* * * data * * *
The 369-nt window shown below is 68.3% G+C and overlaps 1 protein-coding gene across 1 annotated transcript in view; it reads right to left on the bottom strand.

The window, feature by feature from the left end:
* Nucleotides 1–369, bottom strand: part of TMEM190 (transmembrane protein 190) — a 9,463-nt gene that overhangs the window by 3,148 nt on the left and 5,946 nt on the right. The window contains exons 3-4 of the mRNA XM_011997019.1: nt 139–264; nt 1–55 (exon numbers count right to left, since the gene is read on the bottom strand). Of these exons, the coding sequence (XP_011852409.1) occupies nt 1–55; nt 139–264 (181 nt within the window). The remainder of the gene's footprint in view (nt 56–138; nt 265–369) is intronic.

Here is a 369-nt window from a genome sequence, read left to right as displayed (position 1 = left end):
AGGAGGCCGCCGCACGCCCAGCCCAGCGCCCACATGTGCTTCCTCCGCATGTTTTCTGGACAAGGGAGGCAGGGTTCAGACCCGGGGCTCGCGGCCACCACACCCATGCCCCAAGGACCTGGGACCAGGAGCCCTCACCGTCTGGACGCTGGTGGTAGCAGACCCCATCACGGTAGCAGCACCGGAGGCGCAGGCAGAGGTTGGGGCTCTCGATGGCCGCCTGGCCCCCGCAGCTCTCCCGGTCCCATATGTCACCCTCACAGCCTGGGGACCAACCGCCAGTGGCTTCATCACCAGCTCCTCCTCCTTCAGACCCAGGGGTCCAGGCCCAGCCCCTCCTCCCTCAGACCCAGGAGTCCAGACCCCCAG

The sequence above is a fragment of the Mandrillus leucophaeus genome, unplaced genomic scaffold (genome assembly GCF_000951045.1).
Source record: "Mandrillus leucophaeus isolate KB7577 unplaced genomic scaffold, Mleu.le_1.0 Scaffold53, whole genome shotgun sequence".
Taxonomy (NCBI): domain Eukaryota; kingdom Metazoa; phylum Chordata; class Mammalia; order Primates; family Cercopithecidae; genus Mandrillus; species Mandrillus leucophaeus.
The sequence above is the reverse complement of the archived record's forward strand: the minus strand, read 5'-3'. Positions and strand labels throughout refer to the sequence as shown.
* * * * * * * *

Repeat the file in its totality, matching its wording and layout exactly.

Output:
The 369-nt window shown below is 68.3% G+C and overlaps 1 protein-coding gene across 1 annotated transcript in view; it reads right to left on the bottom strand.

The window, feature by feature from the left end:
* Nucleotides 1–369, bottom strand: part of TMEM190 (transmembrane protein 190) — a 9,463-nt gene that overhangs the window by 3,148 nt on the left and 5,946 nt on the right. The window contains exons 3-4 of the mRNA XM_011997019.1: nt 139–264; nt 1–55 (exon numbers count right to left, since the gene is read on the bottom strand). Of these exons, the coding sequence (XP_011852409.1) occupies nt 1–55; nt 139–264 (181 nt within the window). The remainder of the gene's footprint in view (nt 56–138; nt 265–369) is intronic.

Here is a 369-nt window from a genome sequence, read left to right as displayed (position 1 = left end):
AGGAGGCCGCCGCACGCCCAGCCCAGCGCCCACATGTGCTTCCTCCGCATGTTTTCTGGACAAGGGAGGCAGGGTTCAGACCCGGGGCTCGCGGCCACCACACCCATGCCCCAAGGACCTGGGACCAGGAGCCCTCACCGTCTGGACGCTGGTGGTAGCAGACCCCATCACGGTAGCAGCACCGGAGGCGCAGGCAGAGGTTGGGGCTCTCGATGGCCGCCTGGCCCCCGCAGCTCTCCCGGTCCCATATGTCACCCTCACAGCCTGGGGACCAACCGCCAGTGGCTTCATCACCAGCTCCTCCTCCTTCAGACCCAGGGGTCCAGGCCCAGCCCCTCCTCCCTCAGACCCAGGAGTCCAGACCCCCAG

The sequence above is a fragment of the Mandrillus leucophaeus genome, unplaced genomic scaffold (genome assembly GCF_000951045.1).
Source record: "Mandrillus leucophaeus isolate KB7577 unplaced genomic scaffold, Mleu.le_1.0 Scaffold53, whole genome shotgun sequence".
Taxonomy (NCBI): domain Eukaryota; kingdom Metazoa; phylum Chordata; class Mammalia; order Primates; family Cercopithecidae; genus Mandrillus; species Mandrillus leucophaeus.
The sequence above is the reverse complement of the archived record's forward strand: the minus strand, read 5'-3'. Positions and strand labels throughout refer to the sequence as shown.